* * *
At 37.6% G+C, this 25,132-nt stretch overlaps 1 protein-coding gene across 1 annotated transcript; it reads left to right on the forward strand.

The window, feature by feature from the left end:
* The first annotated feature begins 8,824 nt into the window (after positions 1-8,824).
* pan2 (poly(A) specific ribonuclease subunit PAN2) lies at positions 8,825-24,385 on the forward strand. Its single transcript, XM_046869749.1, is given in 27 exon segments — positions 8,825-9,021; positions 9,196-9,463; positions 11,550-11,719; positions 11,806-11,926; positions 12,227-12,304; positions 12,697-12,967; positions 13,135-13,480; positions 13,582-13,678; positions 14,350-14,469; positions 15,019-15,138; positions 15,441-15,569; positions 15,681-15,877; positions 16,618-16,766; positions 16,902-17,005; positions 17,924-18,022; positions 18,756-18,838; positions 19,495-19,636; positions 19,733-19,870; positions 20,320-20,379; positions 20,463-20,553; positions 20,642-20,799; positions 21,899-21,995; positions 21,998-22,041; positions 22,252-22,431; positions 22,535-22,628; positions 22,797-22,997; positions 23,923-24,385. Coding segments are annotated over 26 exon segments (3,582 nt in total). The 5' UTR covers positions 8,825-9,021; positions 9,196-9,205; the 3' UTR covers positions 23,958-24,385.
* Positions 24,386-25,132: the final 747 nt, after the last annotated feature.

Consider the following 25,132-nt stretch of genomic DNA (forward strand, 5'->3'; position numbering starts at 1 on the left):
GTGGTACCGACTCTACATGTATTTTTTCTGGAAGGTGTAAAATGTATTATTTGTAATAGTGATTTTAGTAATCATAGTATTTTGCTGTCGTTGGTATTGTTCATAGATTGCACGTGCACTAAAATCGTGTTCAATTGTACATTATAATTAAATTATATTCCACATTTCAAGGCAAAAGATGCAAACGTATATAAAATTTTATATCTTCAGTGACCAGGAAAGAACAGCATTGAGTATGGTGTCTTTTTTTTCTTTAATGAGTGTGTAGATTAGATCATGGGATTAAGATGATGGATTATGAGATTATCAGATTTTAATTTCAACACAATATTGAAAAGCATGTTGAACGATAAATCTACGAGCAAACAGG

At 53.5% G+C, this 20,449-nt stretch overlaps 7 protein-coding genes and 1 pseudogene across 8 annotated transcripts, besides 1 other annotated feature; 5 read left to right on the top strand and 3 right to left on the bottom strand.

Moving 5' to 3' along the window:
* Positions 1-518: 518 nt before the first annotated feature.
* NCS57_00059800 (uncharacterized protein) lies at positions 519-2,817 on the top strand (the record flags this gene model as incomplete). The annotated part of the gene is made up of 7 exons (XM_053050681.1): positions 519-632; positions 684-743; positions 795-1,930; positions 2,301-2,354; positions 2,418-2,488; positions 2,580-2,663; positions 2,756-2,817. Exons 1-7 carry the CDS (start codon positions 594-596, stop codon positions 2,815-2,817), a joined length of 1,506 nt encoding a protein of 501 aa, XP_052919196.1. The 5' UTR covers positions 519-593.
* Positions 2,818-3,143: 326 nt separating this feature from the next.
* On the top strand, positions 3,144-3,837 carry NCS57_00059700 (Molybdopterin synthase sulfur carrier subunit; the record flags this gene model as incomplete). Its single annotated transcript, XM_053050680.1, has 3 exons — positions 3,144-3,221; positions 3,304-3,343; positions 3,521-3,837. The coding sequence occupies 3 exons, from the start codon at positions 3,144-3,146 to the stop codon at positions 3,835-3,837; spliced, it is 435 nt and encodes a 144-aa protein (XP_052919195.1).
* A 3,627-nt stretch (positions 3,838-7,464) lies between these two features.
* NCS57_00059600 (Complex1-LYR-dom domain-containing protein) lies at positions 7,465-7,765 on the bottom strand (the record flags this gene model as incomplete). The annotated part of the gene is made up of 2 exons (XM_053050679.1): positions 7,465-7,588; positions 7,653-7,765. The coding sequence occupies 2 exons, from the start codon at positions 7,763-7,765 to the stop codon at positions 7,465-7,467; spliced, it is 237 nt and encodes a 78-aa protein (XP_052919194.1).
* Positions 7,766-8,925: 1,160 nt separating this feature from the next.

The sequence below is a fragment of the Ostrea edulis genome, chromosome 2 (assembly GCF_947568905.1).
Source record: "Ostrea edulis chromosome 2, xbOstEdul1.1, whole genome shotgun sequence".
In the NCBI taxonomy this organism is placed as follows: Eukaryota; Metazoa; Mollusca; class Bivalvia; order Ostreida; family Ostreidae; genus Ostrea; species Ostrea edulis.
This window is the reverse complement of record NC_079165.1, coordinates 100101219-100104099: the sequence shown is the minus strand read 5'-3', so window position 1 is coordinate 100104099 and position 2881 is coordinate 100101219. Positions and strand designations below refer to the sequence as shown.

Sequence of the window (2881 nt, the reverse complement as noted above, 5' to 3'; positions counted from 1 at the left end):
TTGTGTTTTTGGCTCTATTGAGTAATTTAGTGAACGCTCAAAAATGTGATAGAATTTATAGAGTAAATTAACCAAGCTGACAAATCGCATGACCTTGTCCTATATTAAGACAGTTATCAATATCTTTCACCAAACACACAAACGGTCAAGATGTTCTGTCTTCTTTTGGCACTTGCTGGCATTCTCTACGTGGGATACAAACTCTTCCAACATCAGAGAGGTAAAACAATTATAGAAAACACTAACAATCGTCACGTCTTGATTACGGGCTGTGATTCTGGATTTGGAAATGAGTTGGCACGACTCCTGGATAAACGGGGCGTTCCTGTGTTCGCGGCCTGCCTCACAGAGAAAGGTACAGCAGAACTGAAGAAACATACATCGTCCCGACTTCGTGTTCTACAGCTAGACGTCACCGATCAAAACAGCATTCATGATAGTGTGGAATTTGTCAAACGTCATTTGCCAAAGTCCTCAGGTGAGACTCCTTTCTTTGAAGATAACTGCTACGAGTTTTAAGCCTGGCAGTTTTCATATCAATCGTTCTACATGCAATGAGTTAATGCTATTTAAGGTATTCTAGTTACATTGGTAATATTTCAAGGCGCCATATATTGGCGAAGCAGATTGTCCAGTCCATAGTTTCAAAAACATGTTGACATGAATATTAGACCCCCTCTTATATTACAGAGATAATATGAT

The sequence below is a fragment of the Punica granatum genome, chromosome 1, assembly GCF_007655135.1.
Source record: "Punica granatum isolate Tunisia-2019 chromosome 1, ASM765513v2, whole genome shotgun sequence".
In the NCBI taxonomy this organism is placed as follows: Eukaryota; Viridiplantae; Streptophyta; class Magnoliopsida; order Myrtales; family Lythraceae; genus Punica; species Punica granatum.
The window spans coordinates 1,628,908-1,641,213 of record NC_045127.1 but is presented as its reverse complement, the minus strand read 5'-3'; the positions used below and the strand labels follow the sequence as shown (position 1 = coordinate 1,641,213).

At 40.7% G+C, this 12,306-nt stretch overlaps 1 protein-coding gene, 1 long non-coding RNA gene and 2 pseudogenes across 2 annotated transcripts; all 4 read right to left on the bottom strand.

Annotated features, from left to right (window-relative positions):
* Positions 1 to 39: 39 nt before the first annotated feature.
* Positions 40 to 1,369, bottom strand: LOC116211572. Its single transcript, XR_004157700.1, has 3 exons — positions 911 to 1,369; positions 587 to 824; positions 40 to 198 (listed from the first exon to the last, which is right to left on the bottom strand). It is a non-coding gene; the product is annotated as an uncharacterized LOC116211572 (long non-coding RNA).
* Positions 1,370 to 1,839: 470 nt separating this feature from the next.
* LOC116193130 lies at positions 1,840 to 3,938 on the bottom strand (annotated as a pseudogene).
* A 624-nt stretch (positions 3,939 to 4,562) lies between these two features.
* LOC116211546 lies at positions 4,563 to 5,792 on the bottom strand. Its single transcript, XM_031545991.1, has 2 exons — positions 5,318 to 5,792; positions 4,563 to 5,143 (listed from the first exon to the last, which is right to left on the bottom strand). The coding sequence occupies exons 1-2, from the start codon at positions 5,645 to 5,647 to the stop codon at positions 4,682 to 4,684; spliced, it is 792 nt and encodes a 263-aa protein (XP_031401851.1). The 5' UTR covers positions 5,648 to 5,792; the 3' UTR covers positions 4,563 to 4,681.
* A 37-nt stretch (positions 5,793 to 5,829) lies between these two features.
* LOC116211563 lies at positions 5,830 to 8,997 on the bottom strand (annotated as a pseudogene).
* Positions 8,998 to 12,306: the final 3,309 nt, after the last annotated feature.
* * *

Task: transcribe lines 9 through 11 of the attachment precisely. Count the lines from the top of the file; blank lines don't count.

Moving 5' to 3' along the window:
* Positions 1-518: 518 nt before the first annotated feature.
* NCS57_00059800 (uncharacterized protein) lies at positions 519-2,817 on the top strand (the record flags this gene model as incomplete). The annotated part of the gene is made up of 7 exons (XM_053050681.1): positions 519-632; positions 684-743; positions 795-1,930; positions 2,301-2,354; positions 2,418-2,488; positions 2,580-2,663; positions 2,756-2,817. Exons 1-7 carry the CDS (start codon positions 594-596, stop codon positions 2,815-2,817), a joined length of 1,506 nt encoding a protein of 501 aa, XP_052919196.1. The 5' UTR covers positions 519-593.